They can finally shave.
The Boston Red Sox are celebrating their third World Series championship in 10 seasons. The bearded bunch did it with a 6-1 victory over St. Louis in Game 6, the first time the Bosox clinched a World Series at home since 1918. It's the eighth title for the Red Sox and comes one year after the team finished dead last in the American League East.
General manager Ben Cherington overhauled his roster during the offseason, so it seems only fitting that all six Boston runs were driven in by first-year Red Sox. Shane Victorino had been 0-for-10 in the series before he opened the scoring with a three-run double in the bottom of the third, one inning before he delivered an RBI single. The other runs came on Stephen Drew's solo homer and Mike Napoli's RBI single, both coming in the fourth.
Another first-year Bostonian closed out the victory as Koji Uehara (oo-ay-HAH'-rah) worked a perfect ninth, ending the series by striking out Matt Carpenter.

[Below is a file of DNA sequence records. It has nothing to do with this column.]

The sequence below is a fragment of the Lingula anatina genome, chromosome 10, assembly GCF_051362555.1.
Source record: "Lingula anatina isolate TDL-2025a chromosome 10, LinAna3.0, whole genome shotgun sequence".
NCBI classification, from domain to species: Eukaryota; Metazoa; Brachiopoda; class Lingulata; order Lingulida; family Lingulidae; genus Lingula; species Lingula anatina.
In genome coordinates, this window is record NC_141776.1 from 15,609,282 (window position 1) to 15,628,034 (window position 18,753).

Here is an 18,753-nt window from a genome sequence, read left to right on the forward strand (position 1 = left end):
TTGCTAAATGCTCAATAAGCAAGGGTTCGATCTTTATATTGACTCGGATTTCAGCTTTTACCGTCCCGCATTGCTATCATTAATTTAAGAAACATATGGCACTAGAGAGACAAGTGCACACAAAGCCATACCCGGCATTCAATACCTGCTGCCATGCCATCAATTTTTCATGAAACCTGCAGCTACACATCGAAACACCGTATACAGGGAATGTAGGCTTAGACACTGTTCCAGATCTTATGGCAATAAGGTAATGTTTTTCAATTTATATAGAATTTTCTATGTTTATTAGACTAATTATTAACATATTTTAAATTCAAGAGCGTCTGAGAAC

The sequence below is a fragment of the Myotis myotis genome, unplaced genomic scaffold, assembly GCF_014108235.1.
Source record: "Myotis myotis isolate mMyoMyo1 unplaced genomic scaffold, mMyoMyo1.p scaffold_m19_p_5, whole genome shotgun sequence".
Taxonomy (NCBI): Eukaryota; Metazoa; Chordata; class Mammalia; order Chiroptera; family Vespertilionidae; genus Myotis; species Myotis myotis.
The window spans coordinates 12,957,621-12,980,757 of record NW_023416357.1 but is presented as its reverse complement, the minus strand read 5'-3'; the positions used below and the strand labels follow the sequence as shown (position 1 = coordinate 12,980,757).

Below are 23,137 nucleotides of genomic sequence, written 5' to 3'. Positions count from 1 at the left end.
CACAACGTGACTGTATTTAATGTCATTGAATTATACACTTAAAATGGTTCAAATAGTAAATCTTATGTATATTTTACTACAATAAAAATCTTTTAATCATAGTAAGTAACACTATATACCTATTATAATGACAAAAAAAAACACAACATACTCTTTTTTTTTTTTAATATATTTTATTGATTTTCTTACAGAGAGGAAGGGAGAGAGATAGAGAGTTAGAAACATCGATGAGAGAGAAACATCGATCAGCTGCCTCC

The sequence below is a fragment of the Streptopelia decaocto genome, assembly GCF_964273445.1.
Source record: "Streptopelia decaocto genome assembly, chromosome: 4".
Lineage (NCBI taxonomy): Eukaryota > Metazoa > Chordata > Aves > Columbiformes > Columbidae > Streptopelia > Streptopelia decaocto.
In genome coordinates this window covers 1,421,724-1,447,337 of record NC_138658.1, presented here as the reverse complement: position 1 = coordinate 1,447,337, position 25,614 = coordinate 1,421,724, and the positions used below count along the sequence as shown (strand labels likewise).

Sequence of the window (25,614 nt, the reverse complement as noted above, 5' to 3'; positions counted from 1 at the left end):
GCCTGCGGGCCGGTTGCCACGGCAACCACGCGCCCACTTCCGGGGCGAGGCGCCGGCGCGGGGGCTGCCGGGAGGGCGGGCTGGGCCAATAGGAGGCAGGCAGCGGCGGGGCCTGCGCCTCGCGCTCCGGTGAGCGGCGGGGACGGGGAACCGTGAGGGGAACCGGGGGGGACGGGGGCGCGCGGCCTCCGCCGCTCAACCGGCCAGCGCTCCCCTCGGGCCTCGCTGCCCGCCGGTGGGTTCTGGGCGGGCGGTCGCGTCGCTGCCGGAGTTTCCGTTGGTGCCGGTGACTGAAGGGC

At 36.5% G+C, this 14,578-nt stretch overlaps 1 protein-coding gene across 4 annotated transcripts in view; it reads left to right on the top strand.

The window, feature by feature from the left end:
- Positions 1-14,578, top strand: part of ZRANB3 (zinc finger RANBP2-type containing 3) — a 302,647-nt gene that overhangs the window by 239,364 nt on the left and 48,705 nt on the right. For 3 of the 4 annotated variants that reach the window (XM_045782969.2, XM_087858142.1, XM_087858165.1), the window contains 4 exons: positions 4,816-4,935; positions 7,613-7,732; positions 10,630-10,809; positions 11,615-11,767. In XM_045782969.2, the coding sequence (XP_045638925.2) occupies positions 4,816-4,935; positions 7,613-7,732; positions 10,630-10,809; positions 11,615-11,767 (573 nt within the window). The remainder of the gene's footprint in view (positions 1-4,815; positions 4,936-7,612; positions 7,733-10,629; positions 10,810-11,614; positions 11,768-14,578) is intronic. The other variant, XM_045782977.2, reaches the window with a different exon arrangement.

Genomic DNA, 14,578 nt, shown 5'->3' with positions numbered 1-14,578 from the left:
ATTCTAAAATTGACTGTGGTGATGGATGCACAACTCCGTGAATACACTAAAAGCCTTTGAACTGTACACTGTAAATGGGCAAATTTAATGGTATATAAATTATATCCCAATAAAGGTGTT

World Series MVP David Ortiz was 0-for-1 with two runs scored and four walks, three intentional. He ended up with a .688 batting average, a .760 on-base percentage, two homers, six RBIs and seven runs scored in the Fall Classic.
John Lackey earned a World Series-clinching victory for the second time in his career, 11 years after helping the Angels beat the Giants in Game 7. Lackey worked in and out of trouble for much of his 6 2/3 innings, surrendering nine hits but only one run while striking out five.
It was a tough night for Cards rookie Michael Wacha (WAH'-kah), who entered the game with a 1.00 ERA in 27 postseason innings. Wacha was chased with two out in the fourth and charged with six runs on five hits and four walks.
Boston's victory ends the National League's three-run reign as World Series champs. It also allows many Red Sox to become reacquainted with their razors.